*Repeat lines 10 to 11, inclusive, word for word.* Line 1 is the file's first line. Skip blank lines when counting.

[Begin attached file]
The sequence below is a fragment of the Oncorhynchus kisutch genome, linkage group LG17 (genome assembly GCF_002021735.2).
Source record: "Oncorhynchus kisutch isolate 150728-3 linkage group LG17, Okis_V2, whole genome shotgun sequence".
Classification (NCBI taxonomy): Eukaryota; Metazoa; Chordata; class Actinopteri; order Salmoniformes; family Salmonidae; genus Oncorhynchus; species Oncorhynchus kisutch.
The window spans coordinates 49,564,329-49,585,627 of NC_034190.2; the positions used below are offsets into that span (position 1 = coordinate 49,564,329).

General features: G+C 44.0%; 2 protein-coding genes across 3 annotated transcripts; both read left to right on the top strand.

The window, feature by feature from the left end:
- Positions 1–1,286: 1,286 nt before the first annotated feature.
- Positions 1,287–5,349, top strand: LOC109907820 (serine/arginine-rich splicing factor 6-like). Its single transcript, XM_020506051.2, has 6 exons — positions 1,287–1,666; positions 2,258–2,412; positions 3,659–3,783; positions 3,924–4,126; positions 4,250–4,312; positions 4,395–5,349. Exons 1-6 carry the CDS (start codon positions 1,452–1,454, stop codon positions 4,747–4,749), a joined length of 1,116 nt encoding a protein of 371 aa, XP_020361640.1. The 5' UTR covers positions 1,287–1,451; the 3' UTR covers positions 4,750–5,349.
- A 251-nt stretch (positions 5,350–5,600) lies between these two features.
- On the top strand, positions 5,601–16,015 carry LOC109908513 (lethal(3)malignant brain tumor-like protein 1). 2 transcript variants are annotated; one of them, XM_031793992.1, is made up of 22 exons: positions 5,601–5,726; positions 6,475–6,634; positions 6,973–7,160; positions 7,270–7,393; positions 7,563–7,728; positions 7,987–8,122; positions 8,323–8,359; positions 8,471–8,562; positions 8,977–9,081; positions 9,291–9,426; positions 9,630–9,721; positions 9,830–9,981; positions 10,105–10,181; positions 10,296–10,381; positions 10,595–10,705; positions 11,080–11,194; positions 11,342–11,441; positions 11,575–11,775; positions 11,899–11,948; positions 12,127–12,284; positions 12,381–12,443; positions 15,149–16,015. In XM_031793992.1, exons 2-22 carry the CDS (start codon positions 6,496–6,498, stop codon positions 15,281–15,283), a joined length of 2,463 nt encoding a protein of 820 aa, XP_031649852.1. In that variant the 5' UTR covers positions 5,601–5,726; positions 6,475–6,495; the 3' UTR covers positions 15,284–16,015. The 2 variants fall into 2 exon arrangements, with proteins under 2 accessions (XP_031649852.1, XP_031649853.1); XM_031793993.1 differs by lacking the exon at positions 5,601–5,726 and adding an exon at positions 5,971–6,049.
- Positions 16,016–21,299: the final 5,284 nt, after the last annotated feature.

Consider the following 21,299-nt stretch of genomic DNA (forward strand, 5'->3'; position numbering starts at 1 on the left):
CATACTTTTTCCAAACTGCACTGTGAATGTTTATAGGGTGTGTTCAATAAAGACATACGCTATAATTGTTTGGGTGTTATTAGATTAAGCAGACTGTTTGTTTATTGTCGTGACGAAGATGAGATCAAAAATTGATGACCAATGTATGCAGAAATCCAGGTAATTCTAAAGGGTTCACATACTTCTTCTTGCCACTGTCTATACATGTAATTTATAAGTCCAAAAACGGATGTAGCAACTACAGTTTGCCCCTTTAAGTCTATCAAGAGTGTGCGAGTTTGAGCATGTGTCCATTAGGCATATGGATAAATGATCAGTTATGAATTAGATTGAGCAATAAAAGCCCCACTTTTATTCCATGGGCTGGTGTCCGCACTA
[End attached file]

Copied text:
- On the top strand, positions 5,601–16,015 carry LOC109908513 (lethal(3)malignant brain tumor-like protein 1). 2 transcript variants are annotated; one of them, XM_031793992.1, is made up of 22 exons: positions 5,601–5,726; positions 6,475–6,634; positions 6,973–7,160; positions 7,270–7,393; positions 7,563–7,728; positions 7,987–8,122; positions 8,323–8,359; positions 8,471–8,562; positions 8,977–9,081; positions 9,291–9,426; positions 9,630–9,721; positions 9,830–9,981; positions 10,105–10,181; positions 10,296–10,381; positions 10,595–10,705; positions 11,080–11,194; positions 11,342–11,441; positions 11,575–11,775; positions 11,899–11,948; positions 12,127–12,284; positions 12,381–12,443; positions 15,149–16,015. In XM_031793992.1, exons 2-22 carry the CDS (start codon positions 6,496–6,498, stop codon positions 15,281–15,283), a joined length of 2,463 nt encoding a protein of 820 aa, XP_031649852.1. In that variant the 5' UTR covers positions 5,601–5,726; positions 6,475–6,495; the 3' UTR covers positions 15,284–16,015. The 2 variants fall into 2 exon arrangements, with proteins under 2 accessions (XP_031649852.1, XP_031649853.1); XM_031793993.1 differs by lacking the exon at positions 5,601–5,726 and adding an exon at positions 5,971–6,049.
- Positions 16,016–21,299: the final 5,284 nt, after the last annotated feature.